Forced to license isn't the same as being forced to bend over and take it up the ash. Motorola gave terms and Apple said no. So no license was granted. You guys applaud whenever Apple takes such a stance but God forbid anyone rejects terms that Apple wants.
"Few things are harder to put up with than the annoyance of a good example" Mark Twain
"Just because something is deemed the law doesn't make it just" - SolipsismX
Reply
"Few things are harder to put up with than the annoyance of a good example" Mark Twain
"Just because something is deemed the law doesn't make it just" - SolipsismX
Reply
post #46 of 102
Quote:
Originally Posted by skeaman View Post

Whoever decided to go down this route wasn't the smartest one in the room at the time!

That would be Steve.
post #47 of 102
Quote:
Originally Posted by dasanman69 View Post

Forced to license isn't the same as being forced to bend over and take it up the ash. Motorola gave terms and Apple said no. So no license was granted.

Except it's FRAND and you can't do that. FRAND have to be licensed.

Originally Posted by helia

I can break your arm if I apply enough force, but in normal handshaking this won't happen ever.
Reply

Originally Posted by helia

I can break your arm if I apply enough force, but in normal handshaking this won't happen ever.
Reply
post #48 of 102
The hits continue to come. First Germany, now the US Government. Android will be deployed.

http://www.cnn.com/2012/02/03/tech/m...nes/index.html

"U.S. government, military to get secure Android phones"
post #49 of 102
Quote:
Originally Posted by slapppy View Post

The hits continue to come. First Germany, now the US Government. Android will be deployed.

So what say you now? The ban has been lifted.

Originally Posted by helia

I can break your arm if I apply enough force, but in normal handshaking this won't happen ever.
Reply

Originally Posted by helia

I can break your arm if I apply enough force, but in normal handshaking this won't happen ever.
Reply
post #50 of 102
Quote:
Originally Posted by digitalclips View Post



like this isn't a site for Apple enthusiasts is it? /sarcasm

Dont confuse enthusiasts for apologists.



Quote:
Originally Posted by dasanman69 View Post

Ahhhh little padawan, I see you've been paying attention.

I'm slow, but I get there eventually.

2012 27" iMac i7, 2010 27" iMac i7, 2011 Mac Mini i5
iPad Air, iPad Mini Retina, (2) iPhone 5S, iPod Touch 5
Time Capsule 5, (3) AirPort Express 2, (2) Apple TV 3

Reply

2012 27" iMac i7, 2010 27" iMac i7, 2011 Mac Mini i5
iPad Air, iPad Mini Retina, (2) iPhone 5S, iPod Touch 5
Time Capsule 5, (3) AirPort Express 2, (2) Apple TV 3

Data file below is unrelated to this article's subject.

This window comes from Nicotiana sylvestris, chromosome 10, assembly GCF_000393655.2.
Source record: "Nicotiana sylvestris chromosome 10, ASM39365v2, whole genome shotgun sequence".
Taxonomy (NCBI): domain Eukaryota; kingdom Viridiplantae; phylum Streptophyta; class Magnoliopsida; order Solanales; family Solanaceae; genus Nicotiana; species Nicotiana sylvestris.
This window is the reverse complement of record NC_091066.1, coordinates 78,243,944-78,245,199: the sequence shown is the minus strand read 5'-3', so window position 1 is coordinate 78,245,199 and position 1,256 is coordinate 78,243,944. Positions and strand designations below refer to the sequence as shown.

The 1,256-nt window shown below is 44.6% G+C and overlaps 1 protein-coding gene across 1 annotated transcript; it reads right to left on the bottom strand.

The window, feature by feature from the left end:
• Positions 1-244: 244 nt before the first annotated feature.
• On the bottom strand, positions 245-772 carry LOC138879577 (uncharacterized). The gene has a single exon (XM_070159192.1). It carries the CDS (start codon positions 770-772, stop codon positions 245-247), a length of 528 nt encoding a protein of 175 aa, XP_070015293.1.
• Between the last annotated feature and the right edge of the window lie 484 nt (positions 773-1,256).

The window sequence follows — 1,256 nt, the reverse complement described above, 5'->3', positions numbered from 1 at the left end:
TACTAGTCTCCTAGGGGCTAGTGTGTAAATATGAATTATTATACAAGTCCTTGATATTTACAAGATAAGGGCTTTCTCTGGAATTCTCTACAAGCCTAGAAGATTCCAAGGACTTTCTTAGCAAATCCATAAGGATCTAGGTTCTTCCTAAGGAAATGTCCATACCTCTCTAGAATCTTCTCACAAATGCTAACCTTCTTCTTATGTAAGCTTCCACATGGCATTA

Reply
post #51 of 102
Quote:
Originally Posted by Andysol View Post

Dont confuse enthusiasts for apologists.

Apology accepted.
na na na na na...
Reply
na na na na na...
Reply
post #52 of 102
Quote:
Originally Posted by slapppy View Post

The hits continue to come. First Germany, now the US Government. Android will be deployed.

http://www.cnn.com/2012/02/03/tech/m...nes/index.html

"U.S. government, military to get secure Android phones"

I say, welcome to the club. You're a few years late, Android. iPhones are already issued.
post #53 of 102
Quote:
Originally Posted by Tallest Skil View Post

Except it's FRAND and you can't do that. FRAND have to be licensed.

Not that simple. If an offer is made for a FRAND patent that is unfair, unreasonable, or discriminatory, then a patent owner does have the right to reject the offer.

Motorola has to offer initial terms.

Apple can accept them, or else they can come back with a counter-offer.

Motorola can consider Apple's counter-offer, and determine whether that counter-offer really is Fair (not forcing either party to purchase bundled licenses for unreleated technologies they don't need, not forcing either party to sub-license other tech, etc), Reasonable (not charging Apple disproportionately more or less than any of the other existing licensees), And Non-Discriminatory (not singling out Apple to have different terms and conditions than would have applied to other licensees).

If Apple's counter-offer didn't meet these requirements, then Apple's counter-offer wouldn't qualify as FRAND, and Motorola would be completely within its rights to reject the counter-offer. And then they could start seeking injunctions.

Then, Apple's options would include, (but not necessarily limited to):

1) Seek legal relief to invalidate the patent,
2) Find a way to work-around the patent (or exhaust it by some other means),
3) Come back to the table with terms that are FRAND (which Motorola would be compelled to accept, or else
4) Stop violating by removing the violating products from the market.
post #54 of 102
Quote:
Originally Posted by Tallest Skil View Post

So what say you now? The ban has been lifted.

Temporarily lifted, until an appeal can be heard. The fact is, lifting the ban was probably for the best.